Breast, cervical and Colorectal cancer screening rates among Canadian with and without self-reported visual impairment
Authors: Milena Cioana, James Im, Yvonne Buys, Hatem Krema, Sophia Liu, Peng Yan, Ya-Ping Jin.
Author Disclosure Block: M. Cioana: None. J. Im: None. Y. Buys: Funded grants or clinical trials; Name of for-profit or not-for-profit organization(s); Ontario’s Ministry of Health for the COVID-19 Challenge Questions Initiative; Glaucoma Research Society of Canada. Funded grants or clinical trials; Description of relationship(s); Grant/Research support. H. Krema: None. S. Liu: None. P. Yan: None. Y. Jin: Funded grants or clinical trials; Name of for-profit or not-for-profit organization(s); Ontario’s Ministry of Health for the COVID-19 Challenge Questions Initiative, Glaucoma Research Society of Canada. Funded grants or clinical trials; Description of relationship(s); Grant/Research support.
Purpose: Adherence to cancer screening guidelines can lead to early detection and reduced mortality. Due to barriers in reading, driving, and ambulating, individuals with visual impairment (VI) may participate in cancer screening less often than those without VI. This study compared participation rates in government-funded screening for breast, cervical and colorectal cancer in Canadians with and without VI, and examined associated sociodemographic factors.
Study Design: Cross-sectional survey.
Methods: Self-reported data on vision status and participation in mammography, pap smear, and fecal occult blood test was analyzed from respondents to the Canadian Community Health Survey 2013/2014 and 2017/2018. Participation in screening at the recommended age and time interval was compared between individuals with and without VI. Sample size ranged from 43-240 (VI group) to 2,527-22,361 (non-VI group) in 2013/2014, and from 398-2,265 (VI group) to 1,573-11,217 (non-VI group) in 2017/2018. Screening rates by sociodemographic characteristics, including having a family doctor, household income, education, and sex (for colorectal cancer screening only) were also compared.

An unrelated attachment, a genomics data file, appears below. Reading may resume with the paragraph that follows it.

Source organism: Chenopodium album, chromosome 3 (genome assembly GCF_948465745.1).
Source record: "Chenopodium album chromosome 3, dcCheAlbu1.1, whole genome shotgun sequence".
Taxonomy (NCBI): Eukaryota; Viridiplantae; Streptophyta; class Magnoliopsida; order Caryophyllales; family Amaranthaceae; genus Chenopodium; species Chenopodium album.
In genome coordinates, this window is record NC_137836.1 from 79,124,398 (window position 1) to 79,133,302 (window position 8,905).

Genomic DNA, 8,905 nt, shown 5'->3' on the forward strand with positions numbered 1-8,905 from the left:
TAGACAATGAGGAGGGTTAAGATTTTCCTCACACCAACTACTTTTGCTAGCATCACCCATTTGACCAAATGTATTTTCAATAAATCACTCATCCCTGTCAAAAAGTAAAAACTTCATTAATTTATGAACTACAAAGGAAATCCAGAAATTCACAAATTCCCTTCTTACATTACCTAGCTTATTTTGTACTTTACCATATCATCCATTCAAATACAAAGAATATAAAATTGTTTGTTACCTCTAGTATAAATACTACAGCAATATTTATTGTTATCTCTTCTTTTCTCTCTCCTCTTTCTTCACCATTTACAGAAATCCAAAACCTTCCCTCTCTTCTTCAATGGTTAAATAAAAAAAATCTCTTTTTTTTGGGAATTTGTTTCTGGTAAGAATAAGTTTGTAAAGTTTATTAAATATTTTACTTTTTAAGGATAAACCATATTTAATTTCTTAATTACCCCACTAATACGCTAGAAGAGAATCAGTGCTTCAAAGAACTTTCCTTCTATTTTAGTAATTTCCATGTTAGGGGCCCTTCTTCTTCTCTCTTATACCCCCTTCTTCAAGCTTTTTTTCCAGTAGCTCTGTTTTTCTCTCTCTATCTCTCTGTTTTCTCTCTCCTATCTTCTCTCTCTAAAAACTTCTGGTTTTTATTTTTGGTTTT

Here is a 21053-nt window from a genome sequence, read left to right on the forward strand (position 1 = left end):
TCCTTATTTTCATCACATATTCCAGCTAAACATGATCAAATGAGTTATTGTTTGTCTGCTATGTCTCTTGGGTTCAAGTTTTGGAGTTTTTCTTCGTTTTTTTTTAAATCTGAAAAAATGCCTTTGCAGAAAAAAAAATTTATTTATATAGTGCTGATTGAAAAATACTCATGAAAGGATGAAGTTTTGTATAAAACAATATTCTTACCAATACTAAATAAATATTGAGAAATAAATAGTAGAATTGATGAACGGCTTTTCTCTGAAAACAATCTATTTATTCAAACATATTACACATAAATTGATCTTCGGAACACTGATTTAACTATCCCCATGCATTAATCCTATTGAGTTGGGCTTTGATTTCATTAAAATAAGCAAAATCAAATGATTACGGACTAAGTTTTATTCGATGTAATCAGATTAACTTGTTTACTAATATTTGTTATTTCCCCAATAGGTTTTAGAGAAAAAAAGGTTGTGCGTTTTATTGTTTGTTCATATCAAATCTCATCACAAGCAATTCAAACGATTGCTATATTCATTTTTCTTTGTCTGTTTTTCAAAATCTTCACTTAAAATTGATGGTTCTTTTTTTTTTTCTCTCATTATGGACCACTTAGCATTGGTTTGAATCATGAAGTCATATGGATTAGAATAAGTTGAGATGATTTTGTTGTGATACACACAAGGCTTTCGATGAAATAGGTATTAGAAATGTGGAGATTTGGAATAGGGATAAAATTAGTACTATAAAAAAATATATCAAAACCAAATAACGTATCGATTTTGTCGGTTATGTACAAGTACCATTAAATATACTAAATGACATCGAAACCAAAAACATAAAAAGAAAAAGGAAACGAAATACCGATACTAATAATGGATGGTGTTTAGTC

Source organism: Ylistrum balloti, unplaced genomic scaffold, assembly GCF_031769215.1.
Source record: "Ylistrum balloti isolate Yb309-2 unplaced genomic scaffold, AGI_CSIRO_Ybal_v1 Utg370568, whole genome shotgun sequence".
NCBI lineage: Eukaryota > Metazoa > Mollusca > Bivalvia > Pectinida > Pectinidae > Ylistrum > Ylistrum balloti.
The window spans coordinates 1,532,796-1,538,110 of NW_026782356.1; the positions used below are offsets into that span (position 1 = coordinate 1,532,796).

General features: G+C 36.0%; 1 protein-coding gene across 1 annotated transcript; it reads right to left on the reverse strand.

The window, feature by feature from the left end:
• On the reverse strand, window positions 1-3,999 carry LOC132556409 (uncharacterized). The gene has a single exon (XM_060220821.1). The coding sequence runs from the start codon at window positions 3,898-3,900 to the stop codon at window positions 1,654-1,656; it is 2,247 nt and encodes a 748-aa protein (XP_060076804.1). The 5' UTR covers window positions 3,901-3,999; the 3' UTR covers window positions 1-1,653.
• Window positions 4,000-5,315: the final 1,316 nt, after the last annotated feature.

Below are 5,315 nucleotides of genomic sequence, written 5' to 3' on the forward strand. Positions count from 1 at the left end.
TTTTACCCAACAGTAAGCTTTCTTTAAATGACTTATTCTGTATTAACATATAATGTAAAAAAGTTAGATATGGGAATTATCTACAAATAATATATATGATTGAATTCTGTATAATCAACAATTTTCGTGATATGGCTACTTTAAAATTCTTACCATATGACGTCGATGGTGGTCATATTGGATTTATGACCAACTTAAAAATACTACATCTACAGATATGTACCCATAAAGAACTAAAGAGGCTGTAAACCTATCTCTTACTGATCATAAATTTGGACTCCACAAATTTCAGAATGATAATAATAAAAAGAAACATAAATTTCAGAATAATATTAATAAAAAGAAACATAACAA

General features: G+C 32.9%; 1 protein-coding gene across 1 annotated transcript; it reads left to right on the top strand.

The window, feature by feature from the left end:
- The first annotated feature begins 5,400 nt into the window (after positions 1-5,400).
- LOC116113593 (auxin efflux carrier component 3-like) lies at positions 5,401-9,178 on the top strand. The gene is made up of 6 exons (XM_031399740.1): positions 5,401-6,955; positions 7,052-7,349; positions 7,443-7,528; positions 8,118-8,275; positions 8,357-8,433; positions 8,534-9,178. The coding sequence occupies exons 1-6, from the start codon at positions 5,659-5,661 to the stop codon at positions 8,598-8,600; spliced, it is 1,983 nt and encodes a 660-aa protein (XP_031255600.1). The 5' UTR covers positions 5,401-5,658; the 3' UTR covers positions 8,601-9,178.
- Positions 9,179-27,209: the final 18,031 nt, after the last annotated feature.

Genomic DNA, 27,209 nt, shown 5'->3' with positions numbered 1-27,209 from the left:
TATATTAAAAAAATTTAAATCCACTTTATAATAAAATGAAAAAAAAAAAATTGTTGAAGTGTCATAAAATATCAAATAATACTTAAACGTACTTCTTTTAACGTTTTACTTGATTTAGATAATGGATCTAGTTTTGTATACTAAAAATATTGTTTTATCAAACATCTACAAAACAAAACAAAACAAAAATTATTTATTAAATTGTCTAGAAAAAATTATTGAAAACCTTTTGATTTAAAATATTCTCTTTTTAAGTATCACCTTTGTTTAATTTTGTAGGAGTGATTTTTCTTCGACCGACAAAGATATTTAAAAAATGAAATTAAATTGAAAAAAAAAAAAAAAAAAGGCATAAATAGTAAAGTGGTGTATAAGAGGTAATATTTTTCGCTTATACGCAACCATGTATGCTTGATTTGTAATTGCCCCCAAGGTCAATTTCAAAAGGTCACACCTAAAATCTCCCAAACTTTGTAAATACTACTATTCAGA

Results: Canadians with VI had lower participation rates in breast (53.0% [95%CI 36.3%-69.7%] vs. 67.0% [95%CI 64.5%-69.4%]) and cervical (53.8% [95%CI 29.3%-78.3%] vs. 76.2% [95%CI 74.0%-78.3%]) cancer
screening at recommended time intervals compared to those without VI in 2013/2014. Colorectal cancer screening rates at the recommended interval were 30.0% (95%CI 14.4%-45.6%) for males with VI vs.
24.8% (95%CI 23.3%-26.2%) for males without VI, 23.2% (95%CI 14.1%-32.2%) for females with VI vs. 24.6% (95%CI 23.2%-25.9%) for females without VI, and were similar for males and females combined together (25.7% [95%CI 17.3%-34.1%] vs. 24.7% [95%CI 23.7%-25.6%]). Differences between the VI and non-VI groups across the three cancer screening categories persisted despite having a family physician. Lower household income and education level were associated with lower screening rates in the VI group for all cancer screenings examined. The 2017/2018 data similarly revealed a lower mammography screening rate (61.9% vs. 69.4%) and a comparable colorectal cancer screening rate (40.7% vs. 38.0%) in Canadians with and without VI. Information for cervical cancer screening was unavailable in 2017/2018.
Conclusions: Canadians with self-reported VI seem to have lower participation rates in breast and cervical cancer screening than those without VI. Smaller sample sizes in individuals with VI are likely responsible for non-significant differences. Having a family physician did not impact this difference.
Policy-makers, organizations and clinicians should understand the unique barriers faced by individuals with VI, and facilitate their adherence to appropriate screening practices.